Regardless of your theology about Judaism, Israel, and it’s relation to the church, the insertion of these words without textual support changes what Paul is saying by allowing for the reality of an “outward Jew” and “physical circumcision.” This clearly is not what Paul says here, and I believe it is not what he means.

Can Paul refer to an ethnic descendant of Abraham as a “Jew,” and the physical act of circumcision as “circumcision”? Of course he can, but that’s not the point he is making here. As he says in Gal 6:15, “Neither circumcision nor uncircumcision means anything; what counts is the new creation.” Moo quotes Ridderbos that here we have “a radicalizing of the concept Jew, and thereby of the definition of the essence of the people of God.”

Comments

¶ Again, it is also worth noting that "Jew" is a modern interpretation identifying modern religion, what *we* call Judaism. The actual word is "Judean," referring to the descendants of the tribe of Judah who occupied the historical land of Judea, distinct from the other wayward tribes of Israel who were then considered half-breeds and apostates, not honoring Jerusalem as the proper center of worship (e.g. John 4:20-22), and who occupied the historical land of Samaria. The word "Judean" needs to be preserved as well, because it refers to a physical, genealogical people who considered themselves the remnant of the only true out-calling of God. It is a physical connection through historical lineage and not just one of "religion," just as circumcision was a physical thing. Paul, of course, contradicts both, as you rightly point out, but now this makes the point even stronger: They were, outwardly, Judeans by descent and lineage, just as they were also physically circumcised. ¶ If you use the word "Jew," then you have yet another contradiction, because "Jew" would, by our definition, refer to an "inward" faith, "a matter of the heart," that expresses itself through outward action. But the implication, in context, is that ιουδαιος is "outward," not "inward." ¶ You have a couple of minor typographical/grammar errors, by the way. At the end of the third paragraph, "...to be defined anyway other than spiritually" should be "...to be defined any way other than spiritually." The word "anyway" is an adverb, like its synonym "anyhow," or "at any rate." You want the determiner "any" followed by the noun "way." Also, the scripture reference in the first sentence of the second paragraph should be "Rom 2:28-29," not "Rom 2:18-29."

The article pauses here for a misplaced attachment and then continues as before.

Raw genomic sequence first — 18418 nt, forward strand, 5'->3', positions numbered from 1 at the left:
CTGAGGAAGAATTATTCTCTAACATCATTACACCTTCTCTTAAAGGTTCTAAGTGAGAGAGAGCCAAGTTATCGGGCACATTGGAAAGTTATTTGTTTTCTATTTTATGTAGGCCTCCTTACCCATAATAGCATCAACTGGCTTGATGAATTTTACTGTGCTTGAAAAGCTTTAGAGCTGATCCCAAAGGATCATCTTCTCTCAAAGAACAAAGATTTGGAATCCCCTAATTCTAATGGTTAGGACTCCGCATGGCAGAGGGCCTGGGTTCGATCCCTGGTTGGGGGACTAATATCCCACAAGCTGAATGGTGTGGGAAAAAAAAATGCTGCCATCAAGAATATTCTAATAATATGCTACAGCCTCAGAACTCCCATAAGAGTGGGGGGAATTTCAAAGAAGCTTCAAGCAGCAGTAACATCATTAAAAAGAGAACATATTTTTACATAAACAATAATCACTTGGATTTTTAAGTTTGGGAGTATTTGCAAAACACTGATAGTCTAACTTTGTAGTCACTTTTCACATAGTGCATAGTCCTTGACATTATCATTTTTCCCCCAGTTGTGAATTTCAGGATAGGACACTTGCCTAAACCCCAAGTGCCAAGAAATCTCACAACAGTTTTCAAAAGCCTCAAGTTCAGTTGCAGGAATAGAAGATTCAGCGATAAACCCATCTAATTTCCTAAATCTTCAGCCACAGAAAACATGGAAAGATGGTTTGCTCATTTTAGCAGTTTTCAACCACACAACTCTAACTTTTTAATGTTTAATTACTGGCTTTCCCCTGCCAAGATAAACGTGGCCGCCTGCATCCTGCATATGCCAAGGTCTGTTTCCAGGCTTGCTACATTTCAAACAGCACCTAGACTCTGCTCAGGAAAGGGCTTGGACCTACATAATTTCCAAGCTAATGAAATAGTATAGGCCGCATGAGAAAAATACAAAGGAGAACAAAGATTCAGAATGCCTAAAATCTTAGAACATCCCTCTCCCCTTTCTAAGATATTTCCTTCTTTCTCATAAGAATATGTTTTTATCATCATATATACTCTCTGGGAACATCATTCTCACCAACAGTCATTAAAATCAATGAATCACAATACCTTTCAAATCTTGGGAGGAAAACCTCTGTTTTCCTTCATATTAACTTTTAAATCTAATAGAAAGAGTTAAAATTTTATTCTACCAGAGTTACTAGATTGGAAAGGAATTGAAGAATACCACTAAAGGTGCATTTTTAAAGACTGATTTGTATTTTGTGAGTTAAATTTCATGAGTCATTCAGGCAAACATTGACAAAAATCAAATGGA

I disagree with Garth's suggestion that "Judean" is the better translation. The word refers more broadly than just the tribe of Judah. Paul calls himself a Jew, and he is not from the tribe of Judah, but the tribe of Benjamin. And the word "Jew" today doesn't simply identify religion, but also ethnic heritage, as we can talk about secular Jews, agnostic Jews, etc. The word Jew is more about ethnic heritage and religious affiliation and practice than it is about "inward faith."